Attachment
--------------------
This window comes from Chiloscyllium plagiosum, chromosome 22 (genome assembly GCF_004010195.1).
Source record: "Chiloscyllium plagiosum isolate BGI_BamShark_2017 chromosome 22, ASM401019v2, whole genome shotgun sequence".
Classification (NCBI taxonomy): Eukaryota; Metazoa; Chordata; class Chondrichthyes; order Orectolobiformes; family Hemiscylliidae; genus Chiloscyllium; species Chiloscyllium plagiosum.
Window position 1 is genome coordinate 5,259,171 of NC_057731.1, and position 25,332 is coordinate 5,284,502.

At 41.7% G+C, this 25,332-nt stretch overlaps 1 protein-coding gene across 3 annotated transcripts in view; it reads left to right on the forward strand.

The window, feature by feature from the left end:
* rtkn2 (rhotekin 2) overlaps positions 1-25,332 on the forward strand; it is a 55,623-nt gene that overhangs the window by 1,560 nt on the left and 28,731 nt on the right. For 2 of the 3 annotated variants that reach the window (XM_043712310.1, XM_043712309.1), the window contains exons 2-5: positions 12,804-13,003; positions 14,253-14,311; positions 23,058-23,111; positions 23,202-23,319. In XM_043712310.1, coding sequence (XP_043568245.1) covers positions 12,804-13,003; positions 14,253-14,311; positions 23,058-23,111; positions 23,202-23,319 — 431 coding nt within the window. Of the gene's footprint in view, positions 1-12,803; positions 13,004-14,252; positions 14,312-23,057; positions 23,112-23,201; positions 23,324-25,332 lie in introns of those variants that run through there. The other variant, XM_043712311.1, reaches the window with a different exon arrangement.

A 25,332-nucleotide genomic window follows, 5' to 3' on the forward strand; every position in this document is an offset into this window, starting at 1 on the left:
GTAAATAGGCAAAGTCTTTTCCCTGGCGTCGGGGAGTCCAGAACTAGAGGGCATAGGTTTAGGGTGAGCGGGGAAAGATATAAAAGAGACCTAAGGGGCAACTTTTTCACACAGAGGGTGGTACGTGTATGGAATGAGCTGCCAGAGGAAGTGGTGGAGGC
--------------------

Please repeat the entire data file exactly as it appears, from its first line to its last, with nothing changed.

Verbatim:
This window comes from Chiloscyllium plagiosum, chromosome 22 (genome assembly GCF_004010195.1).
Source record: "Chiloscyllium plagiosum isolate BGI_BamShark_2017 chromosome 22, ASM401019v2, whole genome shotgun sequence".
Classification (NCBI taxonomy): Eukaryota; Metazoa; Chordata; class Chondrichthyes; order Orectolobiformes; family Hemiscylliidae; genus Chiloscyllium; species Chiloscyllium plagiosum.
Window position 1 is genome coordinate 5,259,171 of NC_057731.1, and position 25,332 is coordinate 5,284,502.

At 41.7% G+C, this 25,332-nt stretch overlaps 1 protein-coding gene across 3 annotated transcripts in view; it reads left to right on the forward strand.

The window, feature by feature from the left end:
* rtkn2 (rhotekin 2) overlaps positions 1-25,332 on the forward strand; it is a 55,623-nt gene that overhangs the window by 1,560 nt on the left and 28,731 nt on the right. For 2 of the 3 annotated variants that reach the window (XM_043712310.1, XM_043712309.1), the window contains exons 2-5: positions 12,804-13,003; positions 14,253-14,311; positions 23,058-23,111; positions 23,202-23,319. In XM_043712310.1, coding sequence (XP_043568245.1) covers positions 12,804-13,003; positions 14,253-14,311; positions 23,058-23,111; positions 23,202-23,319 — 431 coding nt within the window. Of the gene's footprint in view, positions 1-12,803; positions 13,004-14,252; positions 14,312-23,057; positions 23,112-23,201; positions 23,324-25,332 lie in introns of those variants that run through there. The other variant, XM_043712311.1, reaches the window with a different exon arrangement.

A 25,332-nucleotide genomic window follows, 5' to 3' on the forward strand; every position in this document is an offset into this window, starting at 1 on the left:
GTAAATAGGCAAAGTCTTTTCCCTGGCGTCGGGGAGTCCAGAACTAGAGGGCATAGGTTTAGGGTGAGCGGGGAAAGATATAAAAGAGACCTAAGGGGCAACTTTTTCACACAGAGGGTGGTACGTGTATGGAATGAGCTGCCAGAGGAAGTGGTGGAGGC